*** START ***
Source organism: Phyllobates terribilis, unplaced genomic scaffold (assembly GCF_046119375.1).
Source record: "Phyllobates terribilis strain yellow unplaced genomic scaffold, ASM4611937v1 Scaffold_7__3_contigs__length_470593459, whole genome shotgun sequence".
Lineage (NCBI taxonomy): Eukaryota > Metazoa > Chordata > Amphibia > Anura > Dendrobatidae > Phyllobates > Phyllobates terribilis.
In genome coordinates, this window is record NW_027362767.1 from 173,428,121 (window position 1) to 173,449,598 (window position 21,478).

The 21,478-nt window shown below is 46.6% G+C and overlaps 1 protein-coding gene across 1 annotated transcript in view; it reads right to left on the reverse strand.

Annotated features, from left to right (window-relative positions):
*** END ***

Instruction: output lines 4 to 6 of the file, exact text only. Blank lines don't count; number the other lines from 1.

In genome coordinates, this window is record NW_027362767.1 from 173,428,121 (window position 1) to 173,449,598 (window position 21,478).

The 21,478-nt window shown below is 46.6% G+C and overlaps 1 protein-coding gene across 1 annotated transcript in view; it reads right to left on the reverse strand.

Annotated features, from left to right (window-relative positions):